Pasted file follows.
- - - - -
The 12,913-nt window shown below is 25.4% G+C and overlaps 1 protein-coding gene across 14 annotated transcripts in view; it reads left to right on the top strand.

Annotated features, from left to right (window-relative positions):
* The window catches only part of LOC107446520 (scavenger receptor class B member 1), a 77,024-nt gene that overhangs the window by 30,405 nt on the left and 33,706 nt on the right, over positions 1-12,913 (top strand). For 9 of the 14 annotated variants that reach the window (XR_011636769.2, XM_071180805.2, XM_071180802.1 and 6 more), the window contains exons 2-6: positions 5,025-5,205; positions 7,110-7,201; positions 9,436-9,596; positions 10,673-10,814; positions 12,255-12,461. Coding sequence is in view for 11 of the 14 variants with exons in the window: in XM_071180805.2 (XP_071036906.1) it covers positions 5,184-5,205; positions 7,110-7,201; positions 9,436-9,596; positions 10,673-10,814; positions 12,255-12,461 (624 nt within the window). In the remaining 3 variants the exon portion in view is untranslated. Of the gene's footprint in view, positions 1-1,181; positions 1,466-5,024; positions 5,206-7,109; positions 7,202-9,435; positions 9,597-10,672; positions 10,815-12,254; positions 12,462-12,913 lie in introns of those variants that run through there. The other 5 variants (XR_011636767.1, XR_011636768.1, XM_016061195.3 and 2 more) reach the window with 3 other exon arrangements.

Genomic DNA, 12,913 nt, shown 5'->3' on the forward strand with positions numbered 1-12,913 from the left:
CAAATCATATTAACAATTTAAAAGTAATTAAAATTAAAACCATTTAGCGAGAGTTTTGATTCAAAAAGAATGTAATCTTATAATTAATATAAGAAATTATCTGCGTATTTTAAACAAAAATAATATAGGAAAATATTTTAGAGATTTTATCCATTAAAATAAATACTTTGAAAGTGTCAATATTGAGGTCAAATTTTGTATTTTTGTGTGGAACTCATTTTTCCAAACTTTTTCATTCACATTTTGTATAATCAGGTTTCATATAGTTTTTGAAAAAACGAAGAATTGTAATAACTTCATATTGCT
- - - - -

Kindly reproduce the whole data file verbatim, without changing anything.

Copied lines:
The 12,913-nt window shown below is 25.4% G+C and overlaps 1 protein-coding gene across 14 annotated transcripts in view; it reads left to right on the top strand.

Annotated features, from left to right (window-relative positions):
* The window catches only part of LOC107446520 (scavenger receptor class B member 1), a 77,024-nt gene that overhangs the window by 30,405 nt on the left and 33,706 nt on the right, over positions 1-12,913 (top strand). For 9 of the 14 annotated variants that reach the window (XR_011636769.2, XM_071180805.2, XM_071180802.1 and 6 more), the window contains exons 2-6: positions 5,025-5,205; positions 7,110-7,201; positions 9,436-9,596; positions 10,673-10,814; positions 12,255-12,461. Coding sequence is in view for 11 of the 14 variants with exons in the window: in XM_071180805.2 (XP_071036906.1) it covers positions 5,184-5,205; positions 7,110-7,201; positions 9,436-9,596; positions 10,673-10,814; positions 12,255-12,461 (624 nt within the window). In the remaining 3 variants the exon portion in view is untranslated. Of the gene's footprint in view, positions 1-1,181; positions 1,466-5,024; positions 5,206-7,109; positions 7,202-9,435; positions 9,597-10,672; positions 10,815-12,254; positions 12,462-12,913 lie in introns of those variants that run through there. The other 5 variants (XR_011636767.1, XR_011636768.1, XM_016061195.3 and 2 more) reach the window with 3 other exon arrangements.

Genomic DNA, 12,913 nt, shown 5'->3' on the forward strand with positions numbered 1-12,913 from the left:
CAAATCATATTAACAATTTAAAAGTAATTAAAATTAAAACCATTTAGCGAGAGTTTTGATTCAAAAAGAATGTAATCTTATAATTAATATAAGAAATTATCTGCGTATTTTAAACAAAAATAATATAGGAAAATATTTTAGAGATTTTATCCATTAAAATAAATACTTTGAAAGTGTCAATATTGAGGTCAAATTTTGTATTTTTGTGTGGAACTCATTTTTCCAAACTTTTTCATTCACATTTTGTATAATCAGGTTTCATATAGTTTTTGAAAAAACGAAGAATTGTAATAACTTCATATTGCT